Earthenware with slip and pigments
Overall: 44.8 x 43 x 31.5 cm (17 5/8 x 16 15/16 x 12 3/8 in.)
Andrew R. and Martha Holden Jennings Fund 1969.25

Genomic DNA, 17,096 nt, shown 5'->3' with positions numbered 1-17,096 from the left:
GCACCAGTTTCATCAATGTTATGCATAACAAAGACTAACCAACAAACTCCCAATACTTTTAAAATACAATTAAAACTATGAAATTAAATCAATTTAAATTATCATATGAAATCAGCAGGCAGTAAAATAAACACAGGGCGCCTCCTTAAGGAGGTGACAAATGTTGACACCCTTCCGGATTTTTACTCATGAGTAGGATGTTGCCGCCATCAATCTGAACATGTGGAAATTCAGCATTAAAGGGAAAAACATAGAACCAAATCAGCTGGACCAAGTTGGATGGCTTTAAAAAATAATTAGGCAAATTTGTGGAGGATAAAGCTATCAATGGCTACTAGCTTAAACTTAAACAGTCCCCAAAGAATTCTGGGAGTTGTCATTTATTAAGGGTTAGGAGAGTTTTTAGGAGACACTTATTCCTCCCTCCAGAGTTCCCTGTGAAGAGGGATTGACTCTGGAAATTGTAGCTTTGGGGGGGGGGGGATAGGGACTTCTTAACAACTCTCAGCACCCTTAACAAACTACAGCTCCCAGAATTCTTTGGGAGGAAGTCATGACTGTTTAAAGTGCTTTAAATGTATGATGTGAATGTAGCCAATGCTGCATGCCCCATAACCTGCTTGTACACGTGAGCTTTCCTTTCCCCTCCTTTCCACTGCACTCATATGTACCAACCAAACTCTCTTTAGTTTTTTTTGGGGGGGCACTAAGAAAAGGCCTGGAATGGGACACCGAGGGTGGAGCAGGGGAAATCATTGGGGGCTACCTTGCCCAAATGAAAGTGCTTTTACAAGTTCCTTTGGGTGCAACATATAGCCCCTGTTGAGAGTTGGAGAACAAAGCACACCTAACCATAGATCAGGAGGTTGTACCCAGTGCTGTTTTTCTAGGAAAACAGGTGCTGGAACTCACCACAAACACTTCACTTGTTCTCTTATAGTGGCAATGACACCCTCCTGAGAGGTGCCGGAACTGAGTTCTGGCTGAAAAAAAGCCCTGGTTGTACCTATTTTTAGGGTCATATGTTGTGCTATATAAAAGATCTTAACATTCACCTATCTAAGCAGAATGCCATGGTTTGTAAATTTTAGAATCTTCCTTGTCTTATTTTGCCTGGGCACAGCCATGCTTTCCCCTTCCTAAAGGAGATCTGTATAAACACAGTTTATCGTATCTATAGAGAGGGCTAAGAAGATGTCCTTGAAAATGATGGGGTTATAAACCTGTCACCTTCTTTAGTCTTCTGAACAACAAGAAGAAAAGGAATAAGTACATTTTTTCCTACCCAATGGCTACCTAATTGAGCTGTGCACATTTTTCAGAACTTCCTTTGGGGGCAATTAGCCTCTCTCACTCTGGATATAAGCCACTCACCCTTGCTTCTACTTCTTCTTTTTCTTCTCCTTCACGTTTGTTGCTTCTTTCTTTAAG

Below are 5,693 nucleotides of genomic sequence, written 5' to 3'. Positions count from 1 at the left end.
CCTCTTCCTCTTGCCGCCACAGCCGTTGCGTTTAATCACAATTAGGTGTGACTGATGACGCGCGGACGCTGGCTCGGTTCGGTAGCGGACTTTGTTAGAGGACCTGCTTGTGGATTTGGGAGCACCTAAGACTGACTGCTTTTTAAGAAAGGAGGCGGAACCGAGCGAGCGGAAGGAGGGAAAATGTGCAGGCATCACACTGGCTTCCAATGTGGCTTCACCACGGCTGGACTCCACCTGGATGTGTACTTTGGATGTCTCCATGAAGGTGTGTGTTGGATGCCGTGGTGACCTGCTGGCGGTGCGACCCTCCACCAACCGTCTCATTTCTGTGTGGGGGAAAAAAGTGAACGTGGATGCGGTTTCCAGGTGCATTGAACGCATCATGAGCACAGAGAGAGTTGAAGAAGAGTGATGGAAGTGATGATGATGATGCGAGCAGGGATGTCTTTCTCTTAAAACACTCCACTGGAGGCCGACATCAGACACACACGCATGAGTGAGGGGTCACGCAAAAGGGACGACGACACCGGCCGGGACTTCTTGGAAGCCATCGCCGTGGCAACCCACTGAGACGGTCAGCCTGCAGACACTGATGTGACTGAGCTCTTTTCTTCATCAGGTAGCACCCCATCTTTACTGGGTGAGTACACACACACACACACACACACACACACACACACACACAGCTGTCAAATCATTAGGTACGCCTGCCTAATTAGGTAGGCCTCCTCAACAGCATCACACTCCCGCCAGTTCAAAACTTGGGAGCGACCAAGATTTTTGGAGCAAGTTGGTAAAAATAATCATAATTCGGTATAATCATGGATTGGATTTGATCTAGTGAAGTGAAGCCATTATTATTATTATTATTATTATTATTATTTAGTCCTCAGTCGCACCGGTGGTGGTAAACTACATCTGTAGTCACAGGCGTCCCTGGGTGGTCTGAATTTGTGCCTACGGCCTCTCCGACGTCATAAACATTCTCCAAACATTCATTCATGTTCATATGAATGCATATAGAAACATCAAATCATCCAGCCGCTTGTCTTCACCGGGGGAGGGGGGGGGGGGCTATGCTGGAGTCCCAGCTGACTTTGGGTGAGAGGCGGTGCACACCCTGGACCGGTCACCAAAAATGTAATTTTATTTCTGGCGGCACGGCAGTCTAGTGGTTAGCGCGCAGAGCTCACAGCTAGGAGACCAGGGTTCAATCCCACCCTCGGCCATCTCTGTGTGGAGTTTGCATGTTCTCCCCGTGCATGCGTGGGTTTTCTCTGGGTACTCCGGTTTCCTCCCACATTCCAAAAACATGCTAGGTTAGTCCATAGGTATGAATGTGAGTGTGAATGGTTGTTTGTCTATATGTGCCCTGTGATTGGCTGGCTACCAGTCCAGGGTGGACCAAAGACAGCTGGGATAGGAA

This elaborate clay construction served as the cover and chimney of a basin used to burn copal incense. Although probably manufactured in what is now Guatemala, the form and fabrication are based on examples from Teotihuacan in central Mexico, hundreds of miles away. Intensive trade between the two regions, or even a Teotihuacan colony in Guatemala seems likely. The masked, dressed, and ornamented moundlike form probably represents a mortuary bundle or a cult image.
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